Ventless Dryers Pros and Cons

Laundry basket of towels being unloaded from a dryer.

A ventless dryer dries clothes by circulating heated air within the drum, eliminating the need for an external vent.

Nearly 80% of U.S. homes have a clothes dryer, making it one of the most popular household appliances. Although many American homes have traditional vented gas or electric dryers, the popularity of ventless dryers is on the rise.

Want to see if a ventless dryer is right for you? Read on to learn everything you need to know about ventless dryers to make a more informed decision.

What Is a Ventless Dryer?

A ventless dryer is a type of electric dryer that doesn’t require a vent to the outdoors. Traditional dryers use a vent to release warm air outside, but ventless dryers operate differently, relying on a heat exchanger or heat pump instead. They typically come in two types: condenser and heat pump.

Graphic showing the difference between condenser and heat pump dryers.

Condenser Dryers

A condenser dryer is a common type of ventless dryer that takes in cooler air from the laundry room and warms it similarly to a vented dryer. Instead of expelling the heated air through a hose, it utilizes a heat exchanger to cool it down.

As the temperature drops, the machine converts the moisture back into a liquid and collects it in a chamber. The system then reheats it to continue the cycle until the drying process is complete. At the end of the cycle, the water is collected in a tray for easy disposal by the user.

Heat Pump Dryers

A heat pump dryer is another type of ventless dryer that’s growing in popularity in the US thanks to its efficiency. The dryer uses a heat pump to generate warm air, which then circulates through the drum to dry the clothes.

The warm air passes through an evaporator, where the moisture condenses into water. The condensed water is either pumped out or drained, and the remaining dry air is reheated and used again in the drying process.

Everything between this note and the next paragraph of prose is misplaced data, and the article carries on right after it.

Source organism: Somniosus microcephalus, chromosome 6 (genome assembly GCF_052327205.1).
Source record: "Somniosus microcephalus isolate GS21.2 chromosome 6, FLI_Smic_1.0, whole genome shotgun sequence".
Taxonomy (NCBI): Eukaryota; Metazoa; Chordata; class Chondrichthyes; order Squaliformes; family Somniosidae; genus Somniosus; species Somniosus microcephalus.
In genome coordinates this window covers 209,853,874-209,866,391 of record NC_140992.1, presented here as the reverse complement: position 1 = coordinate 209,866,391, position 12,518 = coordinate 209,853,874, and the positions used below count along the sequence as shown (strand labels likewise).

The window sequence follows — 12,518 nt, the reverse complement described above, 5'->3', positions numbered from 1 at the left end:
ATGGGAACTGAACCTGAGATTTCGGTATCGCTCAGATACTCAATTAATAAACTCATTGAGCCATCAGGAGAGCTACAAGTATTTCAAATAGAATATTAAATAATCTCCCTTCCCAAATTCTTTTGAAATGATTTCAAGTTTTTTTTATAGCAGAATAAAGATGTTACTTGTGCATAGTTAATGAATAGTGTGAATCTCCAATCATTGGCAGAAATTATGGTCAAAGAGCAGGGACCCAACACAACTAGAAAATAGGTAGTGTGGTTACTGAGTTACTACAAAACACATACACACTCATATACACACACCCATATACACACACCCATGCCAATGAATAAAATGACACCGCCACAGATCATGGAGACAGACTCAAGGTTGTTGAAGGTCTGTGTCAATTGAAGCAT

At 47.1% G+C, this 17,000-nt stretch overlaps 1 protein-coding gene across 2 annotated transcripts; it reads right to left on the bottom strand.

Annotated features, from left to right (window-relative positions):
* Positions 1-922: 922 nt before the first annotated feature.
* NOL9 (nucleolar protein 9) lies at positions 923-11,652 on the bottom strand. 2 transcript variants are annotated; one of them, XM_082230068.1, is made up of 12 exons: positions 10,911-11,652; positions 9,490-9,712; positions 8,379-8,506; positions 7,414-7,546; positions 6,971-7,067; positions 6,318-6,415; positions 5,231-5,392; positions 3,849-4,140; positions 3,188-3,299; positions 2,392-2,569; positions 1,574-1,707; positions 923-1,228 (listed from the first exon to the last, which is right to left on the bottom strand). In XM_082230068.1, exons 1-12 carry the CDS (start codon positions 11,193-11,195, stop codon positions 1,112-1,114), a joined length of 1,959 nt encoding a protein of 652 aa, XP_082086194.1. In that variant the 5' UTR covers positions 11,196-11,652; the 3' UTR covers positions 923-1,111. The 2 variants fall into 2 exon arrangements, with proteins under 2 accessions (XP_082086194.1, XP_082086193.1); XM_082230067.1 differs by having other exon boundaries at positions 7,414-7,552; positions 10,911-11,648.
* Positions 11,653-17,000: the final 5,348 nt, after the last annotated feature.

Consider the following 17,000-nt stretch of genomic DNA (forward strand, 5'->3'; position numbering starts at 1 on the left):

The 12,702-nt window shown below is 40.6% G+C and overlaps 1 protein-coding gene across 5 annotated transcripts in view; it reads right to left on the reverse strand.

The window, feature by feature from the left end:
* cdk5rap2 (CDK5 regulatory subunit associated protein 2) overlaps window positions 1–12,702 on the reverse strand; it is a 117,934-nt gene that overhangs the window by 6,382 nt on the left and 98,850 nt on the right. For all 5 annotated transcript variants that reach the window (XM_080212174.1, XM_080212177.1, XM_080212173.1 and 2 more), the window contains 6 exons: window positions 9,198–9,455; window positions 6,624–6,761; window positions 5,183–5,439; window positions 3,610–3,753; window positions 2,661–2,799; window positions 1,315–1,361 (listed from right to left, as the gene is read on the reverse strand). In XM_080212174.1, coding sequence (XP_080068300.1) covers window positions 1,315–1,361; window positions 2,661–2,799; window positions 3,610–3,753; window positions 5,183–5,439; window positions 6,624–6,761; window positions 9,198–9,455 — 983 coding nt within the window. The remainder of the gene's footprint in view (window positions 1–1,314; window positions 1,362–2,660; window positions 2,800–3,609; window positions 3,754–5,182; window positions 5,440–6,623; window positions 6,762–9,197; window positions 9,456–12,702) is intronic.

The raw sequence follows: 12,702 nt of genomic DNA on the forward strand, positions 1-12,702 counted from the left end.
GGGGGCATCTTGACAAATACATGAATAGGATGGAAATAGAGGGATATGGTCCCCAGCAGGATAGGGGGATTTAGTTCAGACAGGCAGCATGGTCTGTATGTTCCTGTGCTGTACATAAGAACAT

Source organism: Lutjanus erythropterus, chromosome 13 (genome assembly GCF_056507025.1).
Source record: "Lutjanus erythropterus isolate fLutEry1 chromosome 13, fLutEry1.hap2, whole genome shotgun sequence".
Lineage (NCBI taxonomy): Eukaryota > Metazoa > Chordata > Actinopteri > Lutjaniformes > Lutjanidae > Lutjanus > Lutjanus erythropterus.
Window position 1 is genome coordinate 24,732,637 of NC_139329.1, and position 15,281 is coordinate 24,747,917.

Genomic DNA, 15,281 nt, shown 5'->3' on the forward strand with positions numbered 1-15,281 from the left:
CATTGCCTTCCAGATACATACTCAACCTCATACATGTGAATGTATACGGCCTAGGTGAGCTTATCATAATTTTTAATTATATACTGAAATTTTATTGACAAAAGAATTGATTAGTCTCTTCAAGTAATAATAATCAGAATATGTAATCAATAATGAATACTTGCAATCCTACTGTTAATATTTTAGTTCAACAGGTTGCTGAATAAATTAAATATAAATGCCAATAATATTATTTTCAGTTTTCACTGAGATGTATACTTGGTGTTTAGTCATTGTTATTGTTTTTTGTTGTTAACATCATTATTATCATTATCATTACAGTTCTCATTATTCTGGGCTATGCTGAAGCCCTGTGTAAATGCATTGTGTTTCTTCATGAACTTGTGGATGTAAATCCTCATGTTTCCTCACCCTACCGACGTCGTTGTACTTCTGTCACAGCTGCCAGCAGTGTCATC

How Does a Ventless Dryer Work?

A ventless dryer continuously cycles heated air through the drum and then cools the hot air using a heat exchanger. This cooling turns the moisture from wet clothes into water, which is either collected in a chamber or drained. The dryer reheats the air to repeat the cycle until the clothes are dry.

Vented vs. Ventless Dryers

Vented dryers, the more traditional type, use a heating element to warm the air, which then circulates through the drum. Once the air has absorbed moisture from the clothes, it's expelled through a vent or hose to the outside, taking both heat and moisture with it.

Ventless dryers, including condenser and heat pump types, don't require an external vent. In a condenser dryer, warm air circulates through the drum and is cooled by a heat exchanger instead of being vented outside. The cooled air turns moisture into water, collected for disposal. Heat pump dryers recycle warm air using a heat pump, boosting the appliance’s energy efficiency.

Ventless Dryer Pros and Cons

Ventless dryers are the preferred choice in most European homes, or anywhere the size and age of the architecture are unsuitable to accommodate a traditional vented dryer. We’ve compiled a list of pros and cons to help you choose a dryer that meets your needs.

Graphic listing the pros and cons of ventless dryers.

Ventless Dryer Benefits

  • Versatility: Ventless dryers take up less space and don’t require holes in any exterior walls. This allows you to choose the best place for your dryer without the limitation of an outside vent.
  • Efficiency: These dryers use less energy than a typical vented dryer by recycling the heated air rather than creating it.
  • Ease of installation: The only requirements for a ventless dryer setup are the power receptacle, which needs either three or four prongs and adequate airflow around the unit.